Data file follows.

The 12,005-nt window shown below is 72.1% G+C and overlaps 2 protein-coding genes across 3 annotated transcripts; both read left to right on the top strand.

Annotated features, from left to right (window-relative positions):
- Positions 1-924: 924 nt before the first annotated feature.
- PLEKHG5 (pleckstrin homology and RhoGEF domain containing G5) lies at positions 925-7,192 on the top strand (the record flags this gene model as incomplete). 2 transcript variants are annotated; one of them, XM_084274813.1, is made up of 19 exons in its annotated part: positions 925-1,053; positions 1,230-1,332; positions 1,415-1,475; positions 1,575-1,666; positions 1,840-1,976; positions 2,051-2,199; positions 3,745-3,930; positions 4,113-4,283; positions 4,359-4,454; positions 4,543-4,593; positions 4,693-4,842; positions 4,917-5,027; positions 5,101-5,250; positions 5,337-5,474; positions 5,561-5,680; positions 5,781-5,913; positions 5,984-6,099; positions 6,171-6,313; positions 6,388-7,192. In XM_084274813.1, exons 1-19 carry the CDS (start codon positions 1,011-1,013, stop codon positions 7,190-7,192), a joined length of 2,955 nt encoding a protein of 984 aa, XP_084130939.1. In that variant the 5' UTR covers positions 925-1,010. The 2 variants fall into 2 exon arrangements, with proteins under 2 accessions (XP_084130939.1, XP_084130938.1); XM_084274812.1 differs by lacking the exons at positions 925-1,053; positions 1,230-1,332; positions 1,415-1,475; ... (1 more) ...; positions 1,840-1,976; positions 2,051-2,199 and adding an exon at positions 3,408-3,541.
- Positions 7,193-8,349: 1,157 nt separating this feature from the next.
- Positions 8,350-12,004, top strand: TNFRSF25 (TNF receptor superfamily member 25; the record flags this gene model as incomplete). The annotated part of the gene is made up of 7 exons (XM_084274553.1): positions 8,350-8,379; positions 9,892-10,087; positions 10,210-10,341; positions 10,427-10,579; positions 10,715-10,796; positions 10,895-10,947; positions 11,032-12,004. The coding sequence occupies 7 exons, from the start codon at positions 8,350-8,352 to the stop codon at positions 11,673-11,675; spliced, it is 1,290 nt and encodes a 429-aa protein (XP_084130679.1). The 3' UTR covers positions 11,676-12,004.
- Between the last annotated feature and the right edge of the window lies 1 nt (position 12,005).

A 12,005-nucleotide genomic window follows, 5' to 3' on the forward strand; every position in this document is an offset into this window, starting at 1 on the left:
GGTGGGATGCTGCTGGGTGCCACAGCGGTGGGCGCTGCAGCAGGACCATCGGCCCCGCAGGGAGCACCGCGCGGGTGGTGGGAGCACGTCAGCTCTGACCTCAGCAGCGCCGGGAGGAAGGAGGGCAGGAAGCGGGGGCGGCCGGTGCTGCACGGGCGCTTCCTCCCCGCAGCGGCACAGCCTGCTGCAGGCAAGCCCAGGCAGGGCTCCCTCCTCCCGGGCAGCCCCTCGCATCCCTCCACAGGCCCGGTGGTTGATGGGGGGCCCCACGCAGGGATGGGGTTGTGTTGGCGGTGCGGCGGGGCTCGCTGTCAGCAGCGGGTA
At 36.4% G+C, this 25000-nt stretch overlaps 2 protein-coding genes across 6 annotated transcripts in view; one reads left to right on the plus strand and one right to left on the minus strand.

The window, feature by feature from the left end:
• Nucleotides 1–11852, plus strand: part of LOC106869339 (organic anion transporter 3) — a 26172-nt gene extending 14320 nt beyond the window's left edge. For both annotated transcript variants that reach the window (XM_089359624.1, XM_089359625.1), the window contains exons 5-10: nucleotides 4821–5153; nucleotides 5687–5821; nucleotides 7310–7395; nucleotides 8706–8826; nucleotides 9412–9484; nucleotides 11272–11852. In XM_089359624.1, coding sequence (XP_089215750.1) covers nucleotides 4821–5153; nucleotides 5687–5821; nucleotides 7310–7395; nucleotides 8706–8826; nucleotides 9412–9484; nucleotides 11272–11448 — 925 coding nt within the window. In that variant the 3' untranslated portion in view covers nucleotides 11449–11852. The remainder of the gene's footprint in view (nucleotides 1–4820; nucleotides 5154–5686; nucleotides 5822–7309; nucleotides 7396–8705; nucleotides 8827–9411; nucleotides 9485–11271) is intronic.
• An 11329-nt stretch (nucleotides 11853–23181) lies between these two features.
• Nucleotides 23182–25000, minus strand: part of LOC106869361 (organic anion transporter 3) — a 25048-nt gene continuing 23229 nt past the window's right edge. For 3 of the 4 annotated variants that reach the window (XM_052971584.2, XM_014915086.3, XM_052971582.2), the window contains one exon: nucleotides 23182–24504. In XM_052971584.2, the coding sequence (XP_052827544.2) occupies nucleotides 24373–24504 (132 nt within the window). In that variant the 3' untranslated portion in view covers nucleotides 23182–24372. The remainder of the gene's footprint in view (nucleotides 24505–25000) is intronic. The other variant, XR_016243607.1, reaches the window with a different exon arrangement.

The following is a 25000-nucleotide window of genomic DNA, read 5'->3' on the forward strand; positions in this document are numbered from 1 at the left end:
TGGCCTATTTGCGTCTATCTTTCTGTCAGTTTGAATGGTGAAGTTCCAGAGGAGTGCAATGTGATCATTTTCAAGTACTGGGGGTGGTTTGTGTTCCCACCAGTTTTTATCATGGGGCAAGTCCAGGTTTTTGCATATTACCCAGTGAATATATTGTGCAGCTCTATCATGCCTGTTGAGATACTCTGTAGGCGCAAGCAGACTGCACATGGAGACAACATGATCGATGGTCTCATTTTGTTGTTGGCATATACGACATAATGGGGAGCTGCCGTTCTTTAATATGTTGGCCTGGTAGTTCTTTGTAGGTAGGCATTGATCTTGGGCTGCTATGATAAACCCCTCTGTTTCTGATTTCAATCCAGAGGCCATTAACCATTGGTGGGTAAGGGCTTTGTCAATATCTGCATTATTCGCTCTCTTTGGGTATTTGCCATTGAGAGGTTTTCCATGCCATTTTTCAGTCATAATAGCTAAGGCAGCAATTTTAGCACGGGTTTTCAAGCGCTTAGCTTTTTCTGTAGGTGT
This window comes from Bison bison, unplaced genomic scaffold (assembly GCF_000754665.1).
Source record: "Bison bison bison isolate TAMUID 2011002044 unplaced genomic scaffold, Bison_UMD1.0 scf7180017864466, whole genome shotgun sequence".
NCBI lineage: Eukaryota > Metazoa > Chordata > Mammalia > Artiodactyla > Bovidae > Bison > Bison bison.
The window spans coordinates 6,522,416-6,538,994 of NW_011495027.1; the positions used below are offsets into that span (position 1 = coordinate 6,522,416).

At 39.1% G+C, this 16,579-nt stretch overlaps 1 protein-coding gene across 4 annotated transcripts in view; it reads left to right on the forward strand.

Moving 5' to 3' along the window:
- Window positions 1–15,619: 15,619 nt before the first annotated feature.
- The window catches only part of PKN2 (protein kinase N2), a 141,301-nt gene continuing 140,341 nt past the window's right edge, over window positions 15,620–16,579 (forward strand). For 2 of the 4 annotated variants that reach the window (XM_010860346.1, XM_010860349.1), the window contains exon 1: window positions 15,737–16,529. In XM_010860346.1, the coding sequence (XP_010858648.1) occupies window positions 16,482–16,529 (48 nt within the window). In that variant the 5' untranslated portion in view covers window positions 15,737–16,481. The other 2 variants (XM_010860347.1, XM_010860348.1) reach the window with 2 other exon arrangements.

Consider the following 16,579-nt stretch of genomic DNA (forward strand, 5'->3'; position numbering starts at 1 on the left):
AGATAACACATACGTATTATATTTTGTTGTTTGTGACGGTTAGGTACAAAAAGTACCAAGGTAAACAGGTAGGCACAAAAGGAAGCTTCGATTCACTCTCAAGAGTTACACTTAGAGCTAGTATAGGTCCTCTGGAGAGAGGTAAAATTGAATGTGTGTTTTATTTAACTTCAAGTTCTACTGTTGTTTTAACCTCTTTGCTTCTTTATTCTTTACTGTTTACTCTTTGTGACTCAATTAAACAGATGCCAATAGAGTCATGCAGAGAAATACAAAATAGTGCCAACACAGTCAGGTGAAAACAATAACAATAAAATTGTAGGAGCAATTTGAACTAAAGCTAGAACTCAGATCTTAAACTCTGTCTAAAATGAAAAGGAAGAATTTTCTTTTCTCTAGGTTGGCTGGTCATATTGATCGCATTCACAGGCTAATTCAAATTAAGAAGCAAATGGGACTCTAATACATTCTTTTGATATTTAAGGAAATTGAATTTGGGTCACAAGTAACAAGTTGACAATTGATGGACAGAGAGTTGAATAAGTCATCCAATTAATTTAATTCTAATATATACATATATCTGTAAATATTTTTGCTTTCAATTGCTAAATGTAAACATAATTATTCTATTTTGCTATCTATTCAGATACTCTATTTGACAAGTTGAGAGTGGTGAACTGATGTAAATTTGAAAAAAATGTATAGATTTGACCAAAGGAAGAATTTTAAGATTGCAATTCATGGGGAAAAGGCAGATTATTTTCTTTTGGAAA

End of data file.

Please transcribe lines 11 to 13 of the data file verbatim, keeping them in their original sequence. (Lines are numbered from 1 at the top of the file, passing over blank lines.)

The window, feature by feature from the left end:
• Nucleotides 1–11852, plus strand: part of LOC106869339 (organic anion transporter 3) — a 26172-nt gene extending 14320 nt beyond the window's left edge. For both annotated transcript variants that reach the window (XM_089359624.1, XM_089359625.1), the window contains exons 5-10: nucleotides 4821–5153; nucleotides 5687–5821; nucleotides 7310–7395; nucleotides 8706–8826; nucleotides 9412–9484; nucleotides 11272–11852. In XM_089359624.1, coding sequence (XP_089215750.1) covers nucleotides 4821–5153; nucleotides 5687–5821; nucleotides 7310–7395; nucleotides 8706–8826; nucleotides 9412–9484; nucleotides 11272–11448 — 925 coding nt within the window. In that variant the 3' untranslated portion in view covers nucleotides 11449–11852. The remainder of the gene's footprint in view (nucleotides 1–4820; nucleotides 5154–5686; nucleotides 5822–7309; nucleotides 7396–8705; nucleotides 8827–9411; nucleotides 9485–11271) is intronic.
• An 11329-nt stretch (nucleotides 11853–23181) lies between these two features.